The Lost Generation - 0000000 1 00000 Prof John Ryan HIST 1378 Sec 0102 6 August 2007 Bonus Paper 2 The Lost Generation More than 50,000 soldiers

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0000000 1 00000 Prof. John Ryan HIST 1378, Sec 0102 6 August 2007 Bonus Paper # 2: The Lost Generation More than 50,000 soldiers and sailors shook America’s faith as they fell victim to World War I. The war cast skepticism on government assurances of providing for a new generation. Uncertainty of bigger government, progressive ideals, and war debts cast unease and apprehension over the American public. Social change away from patriotic values increased during the aftermath of the war. The general mass consent over citizens was a desire to return to “normalcy” and security. An eruption of urban activity and a mass of young people led the American populace to a new social generation. Movies, radio, and attitudes towards family, sex, and faith were maturing. After a postwar depression, the economy rebounded and slowly rose; and in part, due to an official time of foreign isolation, American production sought to maintain its own citizens. The Jazz Era, its participants, and the result of the Lost Generation, was a direct response from the American youth who grew up in the trauma and experiences of war. During the 1920’s, the young adults of America looked at their postwar country and old-fashioned pre-war values in a critical light. From this sentiment arose a group referred to as the Lost Generation, a group of distinguished literary figures who lived in various parts of Europe from after the time period of World War I to the Great Depression. These expatriates often chose Pairs as their destination, which included but did not limit to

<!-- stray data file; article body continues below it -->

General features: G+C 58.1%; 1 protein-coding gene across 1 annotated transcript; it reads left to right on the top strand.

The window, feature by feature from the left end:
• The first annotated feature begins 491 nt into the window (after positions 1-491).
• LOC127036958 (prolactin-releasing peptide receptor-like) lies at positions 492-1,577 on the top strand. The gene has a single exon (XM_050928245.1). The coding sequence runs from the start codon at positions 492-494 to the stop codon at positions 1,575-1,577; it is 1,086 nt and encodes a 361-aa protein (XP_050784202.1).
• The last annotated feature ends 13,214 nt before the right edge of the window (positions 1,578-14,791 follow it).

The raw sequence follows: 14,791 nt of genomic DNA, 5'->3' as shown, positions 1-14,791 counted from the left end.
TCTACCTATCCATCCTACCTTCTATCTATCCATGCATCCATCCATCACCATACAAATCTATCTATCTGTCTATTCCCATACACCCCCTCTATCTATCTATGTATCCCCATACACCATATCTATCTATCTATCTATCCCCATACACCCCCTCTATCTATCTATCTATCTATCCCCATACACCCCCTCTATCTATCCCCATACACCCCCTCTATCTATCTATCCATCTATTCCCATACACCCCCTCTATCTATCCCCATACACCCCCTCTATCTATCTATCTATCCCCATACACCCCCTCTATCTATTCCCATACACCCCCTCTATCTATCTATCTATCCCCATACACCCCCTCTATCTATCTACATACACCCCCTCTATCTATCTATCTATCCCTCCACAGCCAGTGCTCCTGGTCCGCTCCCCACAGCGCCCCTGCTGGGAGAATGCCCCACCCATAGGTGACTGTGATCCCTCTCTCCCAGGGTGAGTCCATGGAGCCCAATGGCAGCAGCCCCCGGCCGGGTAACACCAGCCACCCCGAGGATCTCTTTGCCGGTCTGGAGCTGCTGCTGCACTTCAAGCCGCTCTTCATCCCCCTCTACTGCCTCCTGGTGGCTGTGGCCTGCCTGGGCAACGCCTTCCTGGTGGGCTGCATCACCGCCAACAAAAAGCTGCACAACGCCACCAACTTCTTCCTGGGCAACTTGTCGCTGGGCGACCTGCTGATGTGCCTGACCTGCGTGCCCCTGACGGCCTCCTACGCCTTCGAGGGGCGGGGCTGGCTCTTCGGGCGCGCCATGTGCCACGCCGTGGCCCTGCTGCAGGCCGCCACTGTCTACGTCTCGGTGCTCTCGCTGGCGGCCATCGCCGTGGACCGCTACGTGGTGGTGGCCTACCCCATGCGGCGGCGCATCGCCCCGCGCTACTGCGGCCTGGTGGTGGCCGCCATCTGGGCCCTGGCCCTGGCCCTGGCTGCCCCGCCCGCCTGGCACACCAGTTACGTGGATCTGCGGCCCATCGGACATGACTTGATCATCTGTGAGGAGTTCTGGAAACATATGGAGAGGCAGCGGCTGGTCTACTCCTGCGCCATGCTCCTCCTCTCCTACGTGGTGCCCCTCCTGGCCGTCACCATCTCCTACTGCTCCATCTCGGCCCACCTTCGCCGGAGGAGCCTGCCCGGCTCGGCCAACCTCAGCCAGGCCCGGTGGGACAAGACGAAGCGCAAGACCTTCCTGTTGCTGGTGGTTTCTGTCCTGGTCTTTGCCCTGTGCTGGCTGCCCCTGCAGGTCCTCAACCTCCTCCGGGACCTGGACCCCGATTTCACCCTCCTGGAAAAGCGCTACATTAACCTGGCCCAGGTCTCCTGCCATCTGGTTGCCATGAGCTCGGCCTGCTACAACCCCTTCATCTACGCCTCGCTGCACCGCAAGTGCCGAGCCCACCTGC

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This note was uploaded on 05/05/2008 for the course HIST 1378 taught by Professor Buzzanco during the Summer '06 term at University of Houston.

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The Lost Generation - 0000000 1 00000 Prof John Ryan HIST 1378 Sec 0102 6 August 2007 Bonus Paper 2 The Lost Generation More than 50,000 soldiers

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